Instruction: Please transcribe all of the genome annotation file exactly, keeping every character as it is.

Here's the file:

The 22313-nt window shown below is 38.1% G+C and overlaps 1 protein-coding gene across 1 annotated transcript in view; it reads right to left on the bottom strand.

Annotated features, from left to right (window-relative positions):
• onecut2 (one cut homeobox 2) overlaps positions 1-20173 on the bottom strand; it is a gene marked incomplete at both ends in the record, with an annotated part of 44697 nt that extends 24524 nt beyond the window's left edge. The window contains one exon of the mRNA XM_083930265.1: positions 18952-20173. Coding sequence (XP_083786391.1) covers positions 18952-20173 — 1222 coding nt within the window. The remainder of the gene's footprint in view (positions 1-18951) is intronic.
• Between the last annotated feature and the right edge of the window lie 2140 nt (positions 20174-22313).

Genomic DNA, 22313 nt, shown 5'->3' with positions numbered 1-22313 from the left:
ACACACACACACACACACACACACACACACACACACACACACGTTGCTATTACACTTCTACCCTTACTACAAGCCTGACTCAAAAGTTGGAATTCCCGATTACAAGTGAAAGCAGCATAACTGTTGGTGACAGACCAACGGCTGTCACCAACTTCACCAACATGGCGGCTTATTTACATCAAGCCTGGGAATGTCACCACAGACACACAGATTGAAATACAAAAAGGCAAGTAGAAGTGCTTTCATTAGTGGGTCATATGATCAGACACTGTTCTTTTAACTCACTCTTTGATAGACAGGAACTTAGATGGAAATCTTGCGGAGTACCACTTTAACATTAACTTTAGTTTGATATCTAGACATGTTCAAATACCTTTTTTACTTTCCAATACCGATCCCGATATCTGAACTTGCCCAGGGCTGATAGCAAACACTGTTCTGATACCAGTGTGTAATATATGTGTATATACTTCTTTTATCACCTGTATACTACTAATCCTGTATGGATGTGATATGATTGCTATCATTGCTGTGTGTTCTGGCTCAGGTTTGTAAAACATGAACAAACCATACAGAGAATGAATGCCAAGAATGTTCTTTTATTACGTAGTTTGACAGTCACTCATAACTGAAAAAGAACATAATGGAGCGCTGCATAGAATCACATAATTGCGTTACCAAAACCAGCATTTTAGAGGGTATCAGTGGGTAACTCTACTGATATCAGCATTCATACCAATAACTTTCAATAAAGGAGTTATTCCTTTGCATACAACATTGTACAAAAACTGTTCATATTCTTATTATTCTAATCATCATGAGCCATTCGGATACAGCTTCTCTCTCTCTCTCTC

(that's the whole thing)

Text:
The 22313-nt window shown below is 38.1% G+C and overlaps 1 protein-coding gene across 1 annotated transcript in view; it reads right to left on the bottom strand.

Annotated features, from left to right (window-relative positions):
• onecut2 (one cut homeobox 2) overlaps positions 1-20173 on the bottom strand; it is a gene marked incomplete at both ends in the record, with an annotated part of 44697 nt that extends 24524 nt beyond the window's left edge. The window contains one exon of the mRNA XM_083930265.1: positions 18952-20173. Coding sequence (XP_083786391.1) covers positions 18952-20173 — 1222 coding nt within the window. The remainder of the gene's footprint in view (positions 1-18951) is intronic.
• Between the last annotated feature and the right edge of the window lie 2140 nt (positions 20174-22313).

Genomic DNA, 22313 nt, shown 5'->3' with positions numbered 1-22313 from the left:
ACACACACACACACACACACACACACACACACACACACACACGTTGCTATTACACTTCTACCCTTACTACAAGCCTGACTCAAAAGTTGGAATTCCCGATTACAAGTGAAAGCAGCATAACTGTTGGTGACAGACCAACGGCTGTCACCAACTTCACCAACATGGCGGCTTATTTACATCAAGCCTGGGAATGTCACCACAGACACACAGATTGAAATACAAAAAGGCAAGTAGAAGTGCTTTCATTAGTGGGTCATATGATCAGACACTGTTCTTTTAACTCACTCTTTGATAGACAGGAACTTAGATGGAAATCTTGCGGAGTACCACTTTAACATTAACTTTAGTTTGATATCTAGACATGTTCAAATACCTTTTTTACTTTCCAATACCGATCCCGATATCTGAACTTGCCCAGGGCTGATAGCAAACACTGTTCTGATACCAGTGTGTAATATATGTGTATATACTTCTTTTATCACCTGTATACTACTAATCCTGTATGGATGTGATATGATTGCTATCATTGCTGTGTGTTCTGGCTCAGGTTTGTAAAACATGAACAAACCATACAGAGAATGAATGCCAAGAATGTTCTTTTATTACGTAGTTTGACAGTCACTCATAACTGAAAAAGAACATAATGGAGCGCTGCATAGAATCACATAATTGCGTTACCAAAACCAGCATTTTAGAGGGTATCAGTGGGTAACTCTACTGATATCAGCATTCATACCAATAACTTTCAATAAAGGAGTTATTCCTTTGCATACAACATTGTACAAAAACTGTTCATATTCTTATTATTCTAATCATCATGAGCCATTCGGATACAGCTTCTCTCTCTCTCTCTC